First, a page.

Essays in Honour of Charles Goodhart, Volume One
Edited by Paul Mizen
Chapter 2: Central bank independence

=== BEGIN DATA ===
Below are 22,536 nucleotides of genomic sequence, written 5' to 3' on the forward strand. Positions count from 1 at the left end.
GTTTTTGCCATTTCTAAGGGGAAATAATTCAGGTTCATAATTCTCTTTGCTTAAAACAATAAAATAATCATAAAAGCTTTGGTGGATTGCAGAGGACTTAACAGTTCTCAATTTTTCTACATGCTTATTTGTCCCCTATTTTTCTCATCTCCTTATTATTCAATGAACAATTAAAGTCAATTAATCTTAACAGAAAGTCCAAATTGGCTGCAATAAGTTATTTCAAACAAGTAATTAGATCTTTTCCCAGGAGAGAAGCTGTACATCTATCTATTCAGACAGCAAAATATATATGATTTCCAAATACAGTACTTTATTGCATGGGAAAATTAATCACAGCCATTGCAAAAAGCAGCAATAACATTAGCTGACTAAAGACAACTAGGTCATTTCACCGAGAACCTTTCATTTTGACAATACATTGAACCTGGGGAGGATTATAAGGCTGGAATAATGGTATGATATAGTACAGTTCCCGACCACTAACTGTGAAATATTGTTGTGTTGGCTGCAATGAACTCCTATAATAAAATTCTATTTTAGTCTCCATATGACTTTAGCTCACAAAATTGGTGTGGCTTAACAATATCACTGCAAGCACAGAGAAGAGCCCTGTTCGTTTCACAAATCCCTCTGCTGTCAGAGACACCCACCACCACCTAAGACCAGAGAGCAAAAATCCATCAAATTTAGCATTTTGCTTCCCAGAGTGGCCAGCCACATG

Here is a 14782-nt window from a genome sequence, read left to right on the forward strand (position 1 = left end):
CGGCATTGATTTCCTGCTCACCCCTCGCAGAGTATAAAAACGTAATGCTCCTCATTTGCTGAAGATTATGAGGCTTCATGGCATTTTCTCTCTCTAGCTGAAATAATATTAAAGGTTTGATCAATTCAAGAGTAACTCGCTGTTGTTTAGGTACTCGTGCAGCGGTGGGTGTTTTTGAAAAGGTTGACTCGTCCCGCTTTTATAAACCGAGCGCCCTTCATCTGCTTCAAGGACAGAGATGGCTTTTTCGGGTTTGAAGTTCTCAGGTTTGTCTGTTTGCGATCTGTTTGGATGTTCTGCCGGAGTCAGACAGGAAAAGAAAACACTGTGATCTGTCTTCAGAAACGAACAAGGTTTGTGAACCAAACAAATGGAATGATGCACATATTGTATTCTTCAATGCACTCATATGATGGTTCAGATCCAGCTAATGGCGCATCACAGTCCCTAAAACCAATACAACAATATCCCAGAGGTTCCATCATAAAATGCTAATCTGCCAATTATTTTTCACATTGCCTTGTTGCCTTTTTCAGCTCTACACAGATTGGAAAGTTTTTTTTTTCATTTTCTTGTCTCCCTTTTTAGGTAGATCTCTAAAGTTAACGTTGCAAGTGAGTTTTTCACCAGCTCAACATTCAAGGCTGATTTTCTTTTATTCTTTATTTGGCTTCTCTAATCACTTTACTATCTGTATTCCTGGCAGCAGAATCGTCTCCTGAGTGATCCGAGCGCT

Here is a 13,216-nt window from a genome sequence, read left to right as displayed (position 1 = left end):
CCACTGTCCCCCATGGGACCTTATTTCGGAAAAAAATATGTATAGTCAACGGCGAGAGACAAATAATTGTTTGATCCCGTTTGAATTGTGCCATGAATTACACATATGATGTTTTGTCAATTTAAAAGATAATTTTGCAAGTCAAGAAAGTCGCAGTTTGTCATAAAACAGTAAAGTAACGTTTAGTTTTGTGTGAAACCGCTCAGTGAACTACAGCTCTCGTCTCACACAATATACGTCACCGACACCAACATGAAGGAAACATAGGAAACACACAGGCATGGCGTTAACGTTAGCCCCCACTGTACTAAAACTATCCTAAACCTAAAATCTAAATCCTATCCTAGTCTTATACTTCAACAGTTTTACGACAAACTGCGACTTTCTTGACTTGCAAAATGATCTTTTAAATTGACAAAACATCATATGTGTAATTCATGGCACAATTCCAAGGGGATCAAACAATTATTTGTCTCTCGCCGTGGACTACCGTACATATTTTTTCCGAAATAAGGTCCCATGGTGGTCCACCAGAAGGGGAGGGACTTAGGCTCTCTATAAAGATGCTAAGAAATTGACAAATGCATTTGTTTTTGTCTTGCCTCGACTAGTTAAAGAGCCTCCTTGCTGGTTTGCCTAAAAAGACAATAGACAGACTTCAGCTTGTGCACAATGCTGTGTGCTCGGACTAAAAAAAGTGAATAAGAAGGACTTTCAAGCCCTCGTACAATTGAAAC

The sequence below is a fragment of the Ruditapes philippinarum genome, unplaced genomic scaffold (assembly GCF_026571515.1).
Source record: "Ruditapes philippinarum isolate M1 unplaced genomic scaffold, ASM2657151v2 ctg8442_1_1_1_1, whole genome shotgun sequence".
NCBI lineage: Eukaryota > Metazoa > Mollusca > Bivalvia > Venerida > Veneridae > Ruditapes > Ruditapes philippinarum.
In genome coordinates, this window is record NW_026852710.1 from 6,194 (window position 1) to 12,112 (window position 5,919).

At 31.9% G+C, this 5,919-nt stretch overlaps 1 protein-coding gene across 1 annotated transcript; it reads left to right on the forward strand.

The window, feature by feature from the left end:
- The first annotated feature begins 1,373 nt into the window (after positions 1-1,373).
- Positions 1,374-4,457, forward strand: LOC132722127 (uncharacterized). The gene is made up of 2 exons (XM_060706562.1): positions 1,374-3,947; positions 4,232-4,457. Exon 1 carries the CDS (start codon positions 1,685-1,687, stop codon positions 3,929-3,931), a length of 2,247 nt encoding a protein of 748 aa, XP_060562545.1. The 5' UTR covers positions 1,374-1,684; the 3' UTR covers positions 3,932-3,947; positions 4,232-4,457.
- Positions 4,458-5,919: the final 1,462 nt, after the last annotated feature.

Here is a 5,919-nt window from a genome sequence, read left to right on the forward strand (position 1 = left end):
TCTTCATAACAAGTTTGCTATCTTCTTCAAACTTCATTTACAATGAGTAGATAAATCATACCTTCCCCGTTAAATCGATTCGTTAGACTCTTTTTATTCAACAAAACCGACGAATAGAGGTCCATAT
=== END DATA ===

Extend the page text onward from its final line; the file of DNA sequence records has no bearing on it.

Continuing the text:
Charles Freedman1 INTRODUCTION It is an honour and a privilege for me to be participating in this festschrift for Professor Charles Goodhart. I have known Charles as a senior member of the staﬀ of the Bank of England, as an academic, and as a member of the Monetary Policy Committee of the Bank. And in all three guises he has been the consummate professional, addressing real issues with technical proﬁciency and presenting his ideas in a way that is accessible to less technical readers. Indeed, one of Charles’s great virtues has been his ability to bridge the gap (sometimes a chasm) between academics and policy-makers, drawing the attention of the academics to policy issues that need to be addressed, and interpreting and assessing the value of new ideas coming from academia for the beneﬁt of policy-makers. And all this with a wonderful sense of humour and excellent writing and speaking styles. Two of the most interesting and striking developments in central banking over the latter part of the twentieth century have been the spread of central bank independence (CBI) and the increased focus on the importance of an explicit objective or mandate for central banks (the latter leading in many countries to the use of inﬂation targets). The period of high inﬂation that began in the mid-1960s and has come to be called the Great Inﬂation was probably the key factor in motivating both of these developments. In addition, the theoretical and empirical literature on...
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